Outsourcing Government - Public bodies and accountability
1st June 2006
Our research shows that Public Bodies are core to our State system of governance and have long since ceased to be merely an adjunct to the main work of Government, conducted within the central civil service. Many are extremely significant in the public functions they perform, the scale of public expenditure they control and their sheer size as public sector employers. However, an absence of good information systems means that accurate assessment of their nature, scale and significance is difficult to establish.
Despite their central significance to the State, effective accountability structures for Public Bodies has historically been poor and may if anything have worsened. Accountability to parent Departments is poorly developed; judicial interpretations of the legal and constitutional framework combined with strong political control by the Government Executive means that Ministers can avoid responsibility, while the various calls for stronger Oireachtas scrutiny have been largely unsuccessful.
Ireland has in the past twenty-five years developed a body of legislation and regulation providing transparency and accountability directly to the public. We examined the most significant of these in some detail. But paradoxically, the inconsistent and ad hoc manner in which this legislation is applied has subverted at least some of the value of these measures. Many Public Bodies are excluded from coverage by one or more of these measures or are included in an ad hoc, inconsistent and or partial way. Furthermore, the measures themselves have been put in place under a variety of rules and formats which create inconsistency and confusion. The difficulties we encountered in trying to map the application of accountability and transparency measures to any Public Body apply equally to all types of bodies, executive, advisory and temporary taskforce. However, there are strong indications that much less regulation applies to advisory bodies than to executive bodies and virtually none at all in respect of the functioning of temporary taskforces.
There is something in the region of 5,000 appointments to Public Bodies at national level alone, the majority in the gift of Government. Given the number of these appointments and the importance of the function which the appointees must perform, it is a big gap in our accountability structure that Ireland has no clearly established mechanism to ensure that appointments are free from undue political or other influence or that there is an effective independent appointments system in place. As of now, ministers and senior civil servants are responsible for appointing the majority of members to Public Bodies. Moreover, the influence of the Oireachtas in the making of these public appointments is negligible.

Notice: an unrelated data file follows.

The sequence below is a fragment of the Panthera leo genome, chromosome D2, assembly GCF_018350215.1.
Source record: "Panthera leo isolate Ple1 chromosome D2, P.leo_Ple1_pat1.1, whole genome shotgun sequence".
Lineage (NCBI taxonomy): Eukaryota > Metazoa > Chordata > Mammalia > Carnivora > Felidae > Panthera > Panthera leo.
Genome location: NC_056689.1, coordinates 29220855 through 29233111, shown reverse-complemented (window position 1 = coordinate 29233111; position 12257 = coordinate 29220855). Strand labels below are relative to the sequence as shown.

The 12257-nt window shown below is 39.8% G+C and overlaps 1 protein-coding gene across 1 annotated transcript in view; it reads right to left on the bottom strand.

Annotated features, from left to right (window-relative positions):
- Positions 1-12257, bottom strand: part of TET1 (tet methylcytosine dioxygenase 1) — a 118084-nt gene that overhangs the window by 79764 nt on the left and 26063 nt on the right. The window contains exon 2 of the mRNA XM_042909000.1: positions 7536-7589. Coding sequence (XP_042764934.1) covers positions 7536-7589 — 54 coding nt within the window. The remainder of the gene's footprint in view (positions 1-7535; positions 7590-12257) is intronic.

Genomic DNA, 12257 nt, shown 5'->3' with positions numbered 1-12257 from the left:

Finally, there are no effective mechanisms to ensure representation of the diversity of the Irish population: gender balance at 25 per cent, is still short of the 40 per cent guideline established in 1991.
Overall, the present system of appointment to Public Bodies effectively gives elite groups a monopoly of such positions and therefore an inordinate degree of influence on decision making in the State. The recent report of the Democracy Commission has made a series of recommendations on how to address this which includes an independent system of appointments, with a role for the Oireachtas in the most important appointments and clear criteria and systems overseen by the Standards in Public Office Commission and the parent Department.
The unplanned and ad hoc mushrooming of Public Bodies combined with the lack of good information about them is bad for democracy. The very existence of these agencies in the ad hoc and fragmented manner in which they have grown up adds a further layer to the bureaucracy of government, constraining an individual citizen's ability to interact with an agency from which they are seeking a public service. The case has now been persuasively and repeatedly made for a strategic overview to be taken of Public Bodies, in accordance with clear criteria. This overview should include an ongoing review of the rationale for their existence as well as adequate mechanisms for maintaining operational and strategic oversight.
It is now more than forty years since the absence of a clear strategy for the establishment of Public Bodies has been identified as a key problem in urgent need of reform. In the Irish context the mix of reasons 'never formally listed' which lie behind the decision to set up each Body goes a long way to explaining the unwieldy, overlapping, and incoherent system we have today. A number of good arguments can be made for outsourcing of public functions to Public Bodies, arguments which are based on sound principles of democracy and efficiency/effectiveness (McGauran et al, 2005). However, delivering these positive outcomes is less easy in practice and is particularly difficult in the absence of a clear strategy.
The issue of public accountability is central to current political debate and one which is seen to be exercising the media and the wider public to a considerable degree.Historically, departmental and parliamentary oversight of Public Bodies has been less than effective and our analysis shows that it is rife with problems of inconsistency, exclusions and lack of clarity. Ensuring that accountability legislation is applied fully to all bodies responsible for public functions and that any exceptions are in accordance with clear criteria agreed in an open, transparent and accountable manner is clearly called for. This kind of action combined with a review of the basis on which accountability institutions themselves have been established would go far to combat the problems of opacity and impenetrability and the residual culture of secrecy. It is essential if formal accountability measures are to be meaningful in practice.